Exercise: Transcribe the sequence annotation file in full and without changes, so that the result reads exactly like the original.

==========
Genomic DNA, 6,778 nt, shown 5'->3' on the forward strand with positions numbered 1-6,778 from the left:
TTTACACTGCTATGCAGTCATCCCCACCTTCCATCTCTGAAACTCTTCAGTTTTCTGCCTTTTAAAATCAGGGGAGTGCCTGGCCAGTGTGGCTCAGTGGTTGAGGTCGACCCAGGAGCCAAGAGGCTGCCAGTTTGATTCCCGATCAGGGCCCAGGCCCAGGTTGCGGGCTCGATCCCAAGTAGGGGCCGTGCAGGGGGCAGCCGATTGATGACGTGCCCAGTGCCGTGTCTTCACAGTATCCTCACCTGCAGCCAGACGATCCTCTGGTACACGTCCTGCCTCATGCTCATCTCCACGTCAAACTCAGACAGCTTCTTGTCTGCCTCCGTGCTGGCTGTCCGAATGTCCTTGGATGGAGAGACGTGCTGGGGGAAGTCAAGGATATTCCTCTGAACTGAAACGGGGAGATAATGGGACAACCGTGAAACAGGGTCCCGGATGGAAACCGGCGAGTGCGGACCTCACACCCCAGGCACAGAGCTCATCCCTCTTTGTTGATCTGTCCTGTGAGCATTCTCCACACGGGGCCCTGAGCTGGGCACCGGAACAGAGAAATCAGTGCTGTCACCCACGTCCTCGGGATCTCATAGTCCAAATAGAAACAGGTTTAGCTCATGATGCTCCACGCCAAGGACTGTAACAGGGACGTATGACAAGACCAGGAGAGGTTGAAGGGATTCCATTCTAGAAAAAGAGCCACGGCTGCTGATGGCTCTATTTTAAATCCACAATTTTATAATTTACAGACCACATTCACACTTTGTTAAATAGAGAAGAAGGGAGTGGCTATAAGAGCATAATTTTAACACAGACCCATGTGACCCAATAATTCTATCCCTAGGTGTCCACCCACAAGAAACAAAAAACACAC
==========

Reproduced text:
Genomic DNA, 6,778 nt, shown 5'->3' on the forward strand with positions numbered 1-6,778 from the left:
TTTACACTGCTATGCAGTCATCCCCACCTTCCATCTCTGAAACTCTTCAGTTTTCTGCCTTTTAAAATCAGGGGAGTGCCTGGCCAGTGTGGCTCAGTGGTTGAGGTCGACCCAGGAGCCAAGAGGCTGCCAGTTTGATTCCCGATCAGGGCCCAGGCCCAGGTTGCGGGCTCGATCCCAAGTAGGGGCCGTGCAGGGGGCAGCCGATTGATGACGTGCCCAGTGCCGTGTCTTCACAGTATCCTCACCTGCAGCCAGACGATCCTCTGGTACACGTCCTGCCTCATGCTCATCTCCACGTCAAACTCAGACAGCTTCTTGTCTGCCTCCGTGCTGGCTGTCCGAATGTCCTTGGATGGAGAGACGTGCTGGGGGAAGTCAAGGATATTCCTCTGAACTGAAACGGGGAGATAATGGGACAACCGTGAAACAGGGTCCCGGATGGAAACCGGCGAGTGCGGACCTCACACCCCAGGCACAGAGCTCATCCCTCTTTGTTGATCTGTCCTGTGAGCATTCTCCACACGGGGCCCTGAGCTGGGCACCGGAACAGAGAAATCAGTGCTGTCACCCACGTCCTCGGGATCTCATAGTCCAAATAGAAACAGGTTTAGCTCATGATGCTCCACGCCAAGGACTGTAACAGGGACGTATGACAAGACCAGGAGAGGTTGAAGGGATTCCATTCTAGAAAAAGAGCCACGGCTGCTGATGGCTCTATTTTAAATCCACAATTTTATAATTTACAGACCACATTCACACTTTGTTAAATAGAGAAGAAGGGAGTGGCTATAAGAGCATAATTTTAACACAGACCCATGTGACCCAATAATTCTATCCCTAGGTGTCCACCCACAAGAAACAAAAAACACAC